The Hudson Museum in Orono, Maine has a very nice Maine birchbark canoe from the nineteenth century, plus several related items.
ca. 1888 From the exhibit signage: "This nineteen-foot river canoe was made for Charles Strickland, a prominent Bangor businessman for river drives. Made from thinner summer bark, it was designed for speed."
The huge photograph mounted behind the canoe is misleading: the people are reproduced larger than life, making this big boat look smaller than it really is.
Micmac crooked knives -- the basic tool for building a birchbark canoe.
Fancy crooked knives. The four to the left are c. late 19th/early 20th century, but no cultural identification was provided. The one in the upper right is Naskapi, c. 1900.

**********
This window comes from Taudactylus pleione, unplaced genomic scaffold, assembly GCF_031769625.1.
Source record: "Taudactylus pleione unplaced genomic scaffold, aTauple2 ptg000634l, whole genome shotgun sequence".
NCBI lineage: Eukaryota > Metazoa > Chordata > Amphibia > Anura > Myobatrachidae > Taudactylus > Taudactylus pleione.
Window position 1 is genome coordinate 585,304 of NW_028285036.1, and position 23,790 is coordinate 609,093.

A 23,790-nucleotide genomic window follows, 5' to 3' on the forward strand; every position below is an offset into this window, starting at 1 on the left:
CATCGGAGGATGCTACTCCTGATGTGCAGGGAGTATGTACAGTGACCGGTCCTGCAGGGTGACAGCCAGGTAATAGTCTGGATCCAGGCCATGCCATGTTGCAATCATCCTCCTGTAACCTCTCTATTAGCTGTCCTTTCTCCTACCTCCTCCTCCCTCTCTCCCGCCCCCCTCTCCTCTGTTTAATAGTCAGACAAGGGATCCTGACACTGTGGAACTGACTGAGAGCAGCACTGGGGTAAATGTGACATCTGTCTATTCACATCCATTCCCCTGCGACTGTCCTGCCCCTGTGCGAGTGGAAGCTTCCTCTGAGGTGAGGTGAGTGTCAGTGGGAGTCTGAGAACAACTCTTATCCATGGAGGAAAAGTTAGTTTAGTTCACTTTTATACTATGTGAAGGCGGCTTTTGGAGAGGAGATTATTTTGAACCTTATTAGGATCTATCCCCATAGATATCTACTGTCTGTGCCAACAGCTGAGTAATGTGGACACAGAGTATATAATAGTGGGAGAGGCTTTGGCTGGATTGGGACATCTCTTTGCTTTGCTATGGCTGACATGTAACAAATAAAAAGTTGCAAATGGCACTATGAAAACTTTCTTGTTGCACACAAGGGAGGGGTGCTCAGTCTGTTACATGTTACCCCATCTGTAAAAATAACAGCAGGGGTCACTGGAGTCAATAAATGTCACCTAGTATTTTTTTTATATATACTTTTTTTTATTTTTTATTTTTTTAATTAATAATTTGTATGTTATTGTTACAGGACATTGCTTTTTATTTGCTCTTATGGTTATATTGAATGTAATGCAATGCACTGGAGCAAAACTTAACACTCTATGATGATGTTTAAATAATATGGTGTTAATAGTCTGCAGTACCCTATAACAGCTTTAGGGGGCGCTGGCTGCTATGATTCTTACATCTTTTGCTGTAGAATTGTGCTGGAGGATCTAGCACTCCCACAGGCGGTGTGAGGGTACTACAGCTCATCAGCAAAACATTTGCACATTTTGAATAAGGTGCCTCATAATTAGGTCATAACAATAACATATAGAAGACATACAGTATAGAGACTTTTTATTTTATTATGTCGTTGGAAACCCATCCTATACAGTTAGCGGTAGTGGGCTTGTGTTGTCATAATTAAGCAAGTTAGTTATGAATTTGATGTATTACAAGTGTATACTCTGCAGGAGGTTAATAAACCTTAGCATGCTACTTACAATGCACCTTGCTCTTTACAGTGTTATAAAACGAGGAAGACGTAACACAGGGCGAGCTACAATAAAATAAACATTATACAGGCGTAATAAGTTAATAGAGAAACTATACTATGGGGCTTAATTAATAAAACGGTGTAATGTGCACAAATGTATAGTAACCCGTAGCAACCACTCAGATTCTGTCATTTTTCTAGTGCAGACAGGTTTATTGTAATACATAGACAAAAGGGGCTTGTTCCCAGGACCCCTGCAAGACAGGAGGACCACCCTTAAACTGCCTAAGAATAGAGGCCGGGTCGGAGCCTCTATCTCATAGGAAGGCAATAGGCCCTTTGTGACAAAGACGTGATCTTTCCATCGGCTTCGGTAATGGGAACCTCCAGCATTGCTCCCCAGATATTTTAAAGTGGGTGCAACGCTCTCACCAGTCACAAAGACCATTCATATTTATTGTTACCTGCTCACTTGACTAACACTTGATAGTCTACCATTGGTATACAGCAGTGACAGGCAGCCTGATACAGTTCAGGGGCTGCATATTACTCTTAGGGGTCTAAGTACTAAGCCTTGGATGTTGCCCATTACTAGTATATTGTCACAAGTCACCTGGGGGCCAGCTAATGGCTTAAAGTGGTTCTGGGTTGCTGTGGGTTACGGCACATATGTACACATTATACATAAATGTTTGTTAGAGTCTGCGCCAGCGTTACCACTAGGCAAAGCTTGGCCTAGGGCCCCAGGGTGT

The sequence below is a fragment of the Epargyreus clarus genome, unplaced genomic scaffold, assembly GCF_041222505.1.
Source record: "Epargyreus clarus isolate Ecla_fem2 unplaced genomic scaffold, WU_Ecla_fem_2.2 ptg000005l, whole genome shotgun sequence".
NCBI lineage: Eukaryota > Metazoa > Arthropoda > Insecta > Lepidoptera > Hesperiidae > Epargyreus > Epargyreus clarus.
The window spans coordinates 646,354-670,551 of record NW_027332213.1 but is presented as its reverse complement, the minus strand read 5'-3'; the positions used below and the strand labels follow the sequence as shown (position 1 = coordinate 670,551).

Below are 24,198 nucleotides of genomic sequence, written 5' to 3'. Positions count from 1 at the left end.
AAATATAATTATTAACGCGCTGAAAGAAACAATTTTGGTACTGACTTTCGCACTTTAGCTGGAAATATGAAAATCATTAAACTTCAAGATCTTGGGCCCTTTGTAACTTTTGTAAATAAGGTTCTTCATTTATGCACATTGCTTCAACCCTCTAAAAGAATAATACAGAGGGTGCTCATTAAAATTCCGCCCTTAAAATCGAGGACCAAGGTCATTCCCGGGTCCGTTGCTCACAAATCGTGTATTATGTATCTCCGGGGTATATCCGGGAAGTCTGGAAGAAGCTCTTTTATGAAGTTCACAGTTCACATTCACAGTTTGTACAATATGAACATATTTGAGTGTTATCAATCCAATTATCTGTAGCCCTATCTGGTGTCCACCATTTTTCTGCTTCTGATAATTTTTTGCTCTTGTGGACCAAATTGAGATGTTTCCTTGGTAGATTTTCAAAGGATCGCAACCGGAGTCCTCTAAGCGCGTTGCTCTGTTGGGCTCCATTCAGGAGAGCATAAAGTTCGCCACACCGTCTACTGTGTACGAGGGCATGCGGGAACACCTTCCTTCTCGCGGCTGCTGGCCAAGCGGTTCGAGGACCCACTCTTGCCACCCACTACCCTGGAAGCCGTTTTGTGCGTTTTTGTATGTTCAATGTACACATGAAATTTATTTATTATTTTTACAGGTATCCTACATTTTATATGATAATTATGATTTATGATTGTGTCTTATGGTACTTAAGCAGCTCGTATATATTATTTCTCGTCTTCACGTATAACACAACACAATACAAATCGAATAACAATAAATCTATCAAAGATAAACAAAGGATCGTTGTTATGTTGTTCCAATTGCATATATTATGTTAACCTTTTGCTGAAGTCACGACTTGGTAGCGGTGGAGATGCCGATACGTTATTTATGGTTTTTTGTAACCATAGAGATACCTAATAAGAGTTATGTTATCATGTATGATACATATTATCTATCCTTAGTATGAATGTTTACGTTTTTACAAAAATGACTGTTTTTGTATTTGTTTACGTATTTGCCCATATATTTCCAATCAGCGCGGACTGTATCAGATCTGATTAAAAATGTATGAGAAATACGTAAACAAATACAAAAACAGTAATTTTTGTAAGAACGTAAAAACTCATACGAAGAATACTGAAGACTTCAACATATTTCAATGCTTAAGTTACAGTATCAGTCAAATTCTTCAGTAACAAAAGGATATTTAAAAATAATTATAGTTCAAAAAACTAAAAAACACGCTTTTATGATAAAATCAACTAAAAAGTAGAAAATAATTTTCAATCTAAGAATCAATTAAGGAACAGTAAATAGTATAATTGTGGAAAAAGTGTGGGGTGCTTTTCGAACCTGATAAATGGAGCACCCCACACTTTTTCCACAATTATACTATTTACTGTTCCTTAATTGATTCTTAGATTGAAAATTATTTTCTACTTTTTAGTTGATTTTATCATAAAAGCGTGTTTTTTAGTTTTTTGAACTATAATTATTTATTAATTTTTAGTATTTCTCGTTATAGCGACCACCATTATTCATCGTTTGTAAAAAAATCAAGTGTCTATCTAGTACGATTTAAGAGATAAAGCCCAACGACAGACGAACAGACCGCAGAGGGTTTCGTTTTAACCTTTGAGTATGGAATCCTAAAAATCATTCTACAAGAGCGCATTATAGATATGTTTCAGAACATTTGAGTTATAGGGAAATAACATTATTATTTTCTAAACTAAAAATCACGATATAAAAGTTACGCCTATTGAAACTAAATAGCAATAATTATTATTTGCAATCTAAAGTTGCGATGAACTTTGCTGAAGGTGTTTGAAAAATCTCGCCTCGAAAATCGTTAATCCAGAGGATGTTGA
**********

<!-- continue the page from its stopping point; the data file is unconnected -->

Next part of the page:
Summer bark (left); winter bark (right)
More canoe materials. Top: spruce root used for sewing seams and panels together. Bottom: canoe ribs (probably white cedar); Center-right: pine rosin (dried sap), melted then heated for sealing seams.
From the exhibit signage: "Birchbark Box by Tomah Joseph. c. 1900. Each section of the box is decorated with motifs, including hunting scenes and images from Passamaquoddy legends, such as rabbit the magician and wildcat." I'm including it here and below for the canoe illustration.
The work of the Passamaquoddy Tomah Joseph, by the way, appears in Adney & Chapelle's Bark Canoes and Skin Boats of North America.